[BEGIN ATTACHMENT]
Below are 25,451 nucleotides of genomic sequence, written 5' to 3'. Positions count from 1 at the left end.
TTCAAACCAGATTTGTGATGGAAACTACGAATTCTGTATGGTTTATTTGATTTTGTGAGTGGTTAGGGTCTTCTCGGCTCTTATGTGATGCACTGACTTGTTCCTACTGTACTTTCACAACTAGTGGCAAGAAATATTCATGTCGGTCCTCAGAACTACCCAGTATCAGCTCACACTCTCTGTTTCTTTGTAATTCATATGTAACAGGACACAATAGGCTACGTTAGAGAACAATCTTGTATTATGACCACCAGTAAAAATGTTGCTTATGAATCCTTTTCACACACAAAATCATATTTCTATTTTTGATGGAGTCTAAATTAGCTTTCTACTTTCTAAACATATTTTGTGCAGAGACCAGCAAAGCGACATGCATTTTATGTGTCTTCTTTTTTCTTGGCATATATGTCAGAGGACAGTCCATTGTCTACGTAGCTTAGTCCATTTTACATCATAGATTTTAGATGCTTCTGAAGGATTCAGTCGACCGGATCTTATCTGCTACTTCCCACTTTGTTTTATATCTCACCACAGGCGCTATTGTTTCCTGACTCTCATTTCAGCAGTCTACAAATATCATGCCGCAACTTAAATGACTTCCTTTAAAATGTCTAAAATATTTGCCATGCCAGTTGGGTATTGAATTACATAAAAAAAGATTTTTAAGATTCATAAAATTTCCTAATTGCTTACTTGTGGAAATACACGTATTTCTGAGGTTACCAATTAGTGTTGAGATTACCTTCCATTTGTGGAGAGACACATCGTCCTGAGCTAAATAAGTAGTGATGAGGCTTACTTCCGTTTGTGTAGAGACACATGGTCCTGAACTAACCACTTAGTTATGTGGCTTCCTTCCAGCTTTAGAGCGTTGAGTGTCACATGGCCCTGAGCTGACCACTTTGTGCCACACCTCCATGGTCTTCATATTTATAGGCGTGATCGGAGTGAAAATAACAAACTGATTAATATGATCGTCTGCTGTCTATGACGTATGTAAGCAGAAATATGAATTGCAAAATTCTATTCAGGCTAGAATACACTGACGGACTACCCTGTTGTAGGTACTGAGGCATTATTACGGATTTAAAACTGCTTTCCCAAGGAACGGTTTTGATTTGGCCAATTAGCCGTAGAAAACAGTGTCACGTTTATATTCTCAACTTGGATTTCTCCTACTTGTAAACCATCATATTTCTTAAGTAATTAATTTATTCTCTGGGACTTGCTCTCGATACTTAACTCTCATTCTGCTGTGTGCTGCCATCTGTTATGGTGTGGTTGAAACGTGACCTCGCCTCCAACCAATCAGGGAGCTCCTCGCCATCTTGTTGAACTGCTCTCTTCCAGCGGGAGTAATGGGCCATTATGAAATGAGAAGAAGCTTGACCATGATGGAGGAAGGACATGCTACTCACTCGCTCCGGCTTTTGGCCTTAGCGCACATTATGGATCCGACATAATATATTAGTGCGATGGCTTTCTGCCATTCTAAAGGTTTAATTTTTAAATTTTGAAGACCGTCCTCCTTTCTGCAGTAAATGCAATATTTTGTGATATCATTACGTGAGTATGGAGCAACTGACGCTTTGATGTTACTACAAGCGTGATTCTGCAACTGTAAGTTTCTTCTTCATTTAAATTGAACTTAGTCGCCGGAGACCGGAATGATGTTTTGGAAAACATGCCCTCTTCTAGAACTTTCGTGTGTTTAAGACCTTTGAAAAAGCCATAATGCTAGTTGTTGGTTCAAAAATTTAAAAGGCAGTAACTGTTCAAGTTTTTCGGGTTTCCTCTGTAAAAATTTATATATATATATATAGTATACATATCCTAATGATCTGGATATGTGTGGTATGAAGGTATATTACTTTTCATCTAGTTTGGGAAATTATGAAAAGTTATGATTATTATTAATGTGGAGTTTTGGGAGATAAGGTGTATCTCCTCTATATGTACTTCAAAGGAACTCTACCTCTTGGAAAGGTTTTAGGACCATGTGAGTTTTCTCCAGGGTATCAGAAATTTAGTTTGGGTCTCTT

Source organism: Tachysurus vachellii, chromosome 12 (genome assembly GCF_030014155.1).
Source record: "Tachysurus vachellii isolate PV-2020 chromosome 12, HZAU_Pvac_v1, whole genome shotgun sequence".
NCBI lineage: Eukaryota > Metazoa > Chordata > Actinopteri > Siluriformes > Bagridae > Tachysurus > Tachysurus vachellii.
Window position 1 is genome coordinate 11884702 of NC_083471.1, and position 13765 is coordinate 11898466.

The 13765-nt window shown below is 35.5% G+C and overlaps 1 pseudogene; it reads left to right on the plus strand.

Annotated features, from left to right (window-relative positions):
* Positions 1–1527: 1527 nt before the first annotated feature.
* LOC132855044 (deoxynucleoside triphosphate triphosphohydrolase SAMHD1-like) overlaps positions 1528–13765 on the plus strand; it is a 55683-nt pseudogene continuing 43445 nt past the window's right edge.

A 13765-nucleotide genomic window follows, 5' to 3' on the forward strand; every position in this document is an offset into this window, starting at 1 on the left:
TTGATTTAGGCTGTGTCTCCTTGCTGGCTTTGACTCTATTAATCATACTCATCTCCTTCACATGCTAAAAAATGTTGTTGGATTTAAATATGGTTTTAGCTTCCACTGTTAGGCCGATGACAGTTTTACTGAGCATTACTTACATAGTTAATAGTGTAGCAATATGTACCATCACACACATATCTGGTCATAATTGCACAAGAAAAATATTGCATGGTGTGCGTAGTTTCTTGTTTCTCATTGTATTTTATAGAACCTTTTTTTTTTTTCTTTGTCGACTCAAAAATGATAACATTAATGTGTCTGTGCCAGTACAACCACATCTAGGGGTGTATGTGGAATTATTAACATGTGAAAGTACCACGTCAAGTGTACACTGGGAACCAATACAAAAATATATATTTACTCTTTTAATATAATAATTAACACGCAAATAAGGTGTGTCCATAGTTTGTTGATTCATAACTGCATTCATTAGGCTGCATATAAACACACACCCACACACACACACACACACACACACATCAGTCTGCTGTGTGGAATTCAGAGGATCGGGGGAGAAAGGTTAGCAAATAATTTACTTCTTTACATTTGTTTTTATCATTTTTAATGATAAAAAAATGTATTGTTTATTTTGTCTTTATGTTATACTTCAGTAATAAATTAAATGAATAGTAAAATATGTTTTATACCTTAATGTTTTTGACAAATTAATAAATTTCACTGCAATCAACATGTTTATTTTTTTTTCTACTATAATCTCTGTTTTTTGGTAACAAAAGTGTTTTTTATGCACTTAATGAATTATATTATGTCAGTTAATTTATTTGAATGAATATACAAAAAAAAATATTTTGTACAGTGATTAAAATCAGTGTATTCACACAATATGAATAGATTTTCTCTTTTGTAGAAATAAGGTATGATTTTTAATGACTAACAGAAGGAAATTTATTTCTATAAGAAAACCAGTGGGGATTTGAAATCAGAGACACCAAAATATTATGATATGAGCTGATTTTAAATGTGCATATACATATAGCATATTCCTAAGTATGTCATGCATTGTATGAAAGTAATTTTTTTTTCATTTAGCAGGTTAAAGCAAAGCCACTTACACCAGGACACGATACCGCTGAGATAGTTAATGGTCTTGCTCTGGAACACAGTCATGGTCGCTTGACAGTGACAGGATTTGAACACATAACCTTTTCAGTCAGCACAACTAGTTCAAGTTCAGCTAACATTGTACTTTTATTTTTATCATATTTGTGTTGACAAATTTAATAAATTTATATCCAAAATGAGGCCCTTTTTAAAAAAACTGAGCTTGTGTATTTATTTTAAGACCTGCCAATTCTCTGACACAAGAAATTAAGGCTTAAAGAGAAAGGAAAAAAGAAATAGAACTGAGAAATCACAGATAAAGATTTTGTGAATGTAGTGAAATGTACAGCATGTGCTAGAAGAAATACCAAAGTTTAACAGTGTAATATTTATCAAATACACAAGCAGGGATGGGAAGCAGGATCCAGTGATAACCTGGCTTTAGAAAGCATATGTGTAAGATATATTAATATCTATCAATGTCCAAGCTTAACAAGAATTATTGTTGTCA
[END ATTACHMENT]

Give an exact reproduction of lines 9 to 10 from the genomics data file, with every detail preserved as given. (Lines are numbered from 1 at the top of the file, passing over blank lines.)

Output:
* Positions 1–1527: 1527 nt before the first annotated feature.
* LOC132855044 (deoxynucleoside triphosphate triphosphohydrolase SAMHD1-like) overlaps positions 1528–13765 on the plus strand; it is a 55683-nt pseudogene continuing 43445 nt past the window's right edge.